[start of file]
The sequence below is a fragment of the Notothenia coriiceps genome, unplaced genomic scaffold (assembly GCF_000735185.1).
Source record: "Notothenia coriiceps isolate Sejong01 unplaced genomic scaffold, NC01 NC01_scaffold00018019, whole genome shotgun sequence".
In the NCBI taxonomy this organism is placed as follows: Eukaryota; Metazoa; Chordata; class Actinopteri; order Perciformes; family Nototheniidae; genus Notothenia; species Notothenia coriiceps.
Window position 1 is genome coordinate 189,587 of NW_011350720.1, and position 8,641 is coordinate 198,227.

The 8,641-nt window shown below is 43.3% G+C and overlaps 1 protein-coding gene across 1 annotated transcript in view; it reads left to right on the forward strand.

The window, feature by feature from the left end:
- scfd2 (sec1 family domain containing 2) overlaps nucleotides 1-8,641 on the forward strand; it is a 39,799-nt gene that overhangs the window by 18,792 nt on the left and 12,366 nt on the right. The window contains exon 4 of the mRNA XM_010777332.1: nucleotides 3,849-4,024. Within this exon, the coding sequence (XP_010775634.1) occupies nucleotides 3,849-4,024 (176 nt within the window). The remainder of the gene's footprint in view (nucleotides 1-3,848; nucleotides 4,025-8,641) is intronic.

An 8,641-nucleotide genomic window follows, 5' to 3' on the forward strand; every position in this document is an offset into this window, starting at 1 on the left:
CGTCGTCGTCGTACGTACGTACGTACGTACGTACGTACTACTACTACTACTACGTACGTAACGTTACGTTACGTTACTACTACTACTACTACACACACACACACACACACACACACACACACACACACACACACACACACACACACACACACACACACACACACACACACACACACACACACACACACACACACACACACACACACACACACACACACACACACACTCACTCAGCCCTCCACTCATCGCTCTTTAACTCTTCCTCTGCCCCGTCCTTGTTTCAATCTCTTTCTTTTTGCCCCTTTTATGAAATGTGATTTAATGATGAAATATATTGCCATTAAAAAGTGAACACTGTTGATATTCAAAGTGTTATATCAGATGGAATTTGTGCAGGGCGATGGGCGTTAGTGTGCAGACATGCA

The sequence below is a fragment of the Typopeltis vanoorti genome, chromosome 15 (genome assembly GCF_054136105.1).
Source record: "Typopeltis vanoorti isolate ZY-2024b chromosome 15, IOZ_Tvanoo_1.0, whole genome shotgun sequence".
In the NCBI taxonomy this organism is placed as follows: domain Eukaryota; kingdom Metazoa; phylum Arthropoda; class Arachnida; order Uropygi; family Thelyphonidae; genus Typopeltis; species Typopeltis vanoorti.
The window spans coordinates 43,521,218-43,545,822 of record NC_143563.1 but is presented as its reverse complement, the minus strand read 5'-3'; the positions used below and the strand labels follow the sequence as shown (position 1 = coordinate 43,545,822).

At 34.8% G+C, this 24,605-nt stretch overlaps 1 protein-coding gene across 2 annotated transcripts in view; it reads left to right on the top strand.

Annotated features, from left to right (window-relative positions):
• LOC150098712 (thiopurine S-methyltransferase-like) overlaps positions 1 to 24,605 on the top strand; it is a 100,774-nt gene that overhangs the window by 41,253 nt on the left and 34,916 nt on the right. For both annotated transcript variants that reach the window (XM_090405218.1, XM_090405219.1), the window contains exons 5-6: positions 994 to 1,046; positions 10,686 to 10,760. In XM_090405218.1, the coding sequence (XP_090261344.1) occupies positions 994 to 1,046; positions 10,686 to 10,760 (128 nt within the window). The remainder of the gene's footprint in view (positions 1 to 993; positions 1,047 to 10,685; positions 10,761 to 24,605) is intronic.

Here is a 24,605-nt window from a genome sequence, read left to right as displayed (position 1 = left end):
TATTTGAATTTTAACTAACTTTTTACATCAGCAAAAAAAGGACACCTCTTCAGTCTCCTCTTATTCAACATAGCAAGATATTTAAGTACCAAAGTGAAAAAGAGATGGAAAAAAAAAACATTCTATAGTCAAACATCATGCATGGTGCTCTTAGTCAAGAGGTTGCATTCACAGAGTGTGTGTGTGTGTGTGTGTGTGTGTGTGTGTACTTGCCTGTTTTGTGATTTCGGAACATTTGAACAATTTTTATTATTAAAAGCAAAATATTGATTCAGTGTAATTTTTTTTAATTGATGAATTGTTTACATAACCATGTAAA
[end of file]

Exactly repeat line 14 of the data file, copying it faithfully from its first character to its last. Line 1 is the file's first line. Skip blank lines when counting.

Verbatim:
At 34.8% G+C, this 24,605-nt stretch overlaps 1 protein-coding gene across 2 annotated transcripts in view; it reads left to right on the top strand.